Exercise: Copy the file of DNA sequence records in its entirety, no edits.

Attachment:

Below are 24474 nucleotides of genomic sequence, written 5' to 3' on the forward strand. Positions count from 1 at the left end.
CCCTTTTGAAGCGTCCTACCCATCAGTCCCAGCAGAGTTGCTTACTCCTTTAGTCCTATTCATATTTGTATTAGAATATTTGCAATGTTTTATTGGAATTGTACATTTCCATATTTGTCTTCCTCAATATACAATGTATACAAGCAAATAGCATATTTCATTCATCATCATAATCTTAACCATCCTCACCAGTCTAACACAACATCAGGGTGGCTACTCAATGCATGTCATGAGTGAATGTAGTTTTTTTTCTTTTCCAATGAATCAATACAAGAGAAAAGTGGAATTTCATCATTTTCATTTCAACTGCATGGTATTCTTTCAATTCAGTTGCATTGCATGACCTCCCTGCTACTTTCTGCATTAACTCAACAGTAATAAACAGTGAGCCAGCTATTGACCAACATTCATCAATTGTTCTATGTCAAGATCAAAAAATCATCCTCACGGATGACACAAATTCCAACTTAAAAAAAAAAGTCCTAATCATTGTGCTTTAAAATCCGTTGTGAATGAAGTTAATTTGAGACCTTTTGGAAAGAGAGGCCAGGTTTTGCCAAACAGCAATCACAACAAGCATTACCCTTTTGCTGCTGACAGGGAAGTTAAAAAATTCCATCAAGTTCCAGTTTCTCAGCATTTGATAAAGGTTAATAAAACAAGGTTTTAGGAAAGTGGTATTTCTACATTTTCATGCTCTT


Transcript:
Below are 24474 nucleotides of genomic sequence, written 5' to 3' on the forward strand. Positions count from 1 at the left end.
CCCTTTTGAAGCGTCCTACCCATCAGTCCCAGCAGAGTTGCTTACTCCTTTAGTCCTATTCATATTTGTATTAGAATATTTGCAATGTTTTATTGGAATTGTACATTTCCATATTTGTCTTCCTCAATATACAATGTATACAAGCAAATAGCATATTTCATTCATCATCATAATCTTAACCATCCTCACCAGTCTAACACAACATCAGGGTGGCTACTCAATGCATGTCATGAGTGAATGTAGTTTTTTTTCTTTTCCAATGAATCAATACAAGAGAAAAGTGGAATTTCATCATTTTCATTTCAACTGCATGGTATTCTTTCAATTCAGTTGCATTGCATGACCTCCCTGCTACTTTCTGCATTAACTCAACAGTAATAAACAGTGAGCCAGCTATTGACCAACATTCATCAATTGTTCTATGTCAAGATCAAAAAATCATCCTCACGGATGACACAAATTCCAACTTAAAAAAAAAAGTCCTAATCATTGTGCTTTAAAATCCGTTGTGAATGAAGTTAATTTGAGACCTTTTGGAAAGAGAGGCCAGGTTTTGCCAAACAGCAATCACAACAAGCATTACCCTTTTGCTGCTGACAGGGAAGTTAAAAAATTCCATCAAGTTCCAGTTTCTCAGCATTTGATAAAGGTTAATAAAACAAGGTTTTAGGAAAGTGGTATTTCTACATTTTCATGCTCTT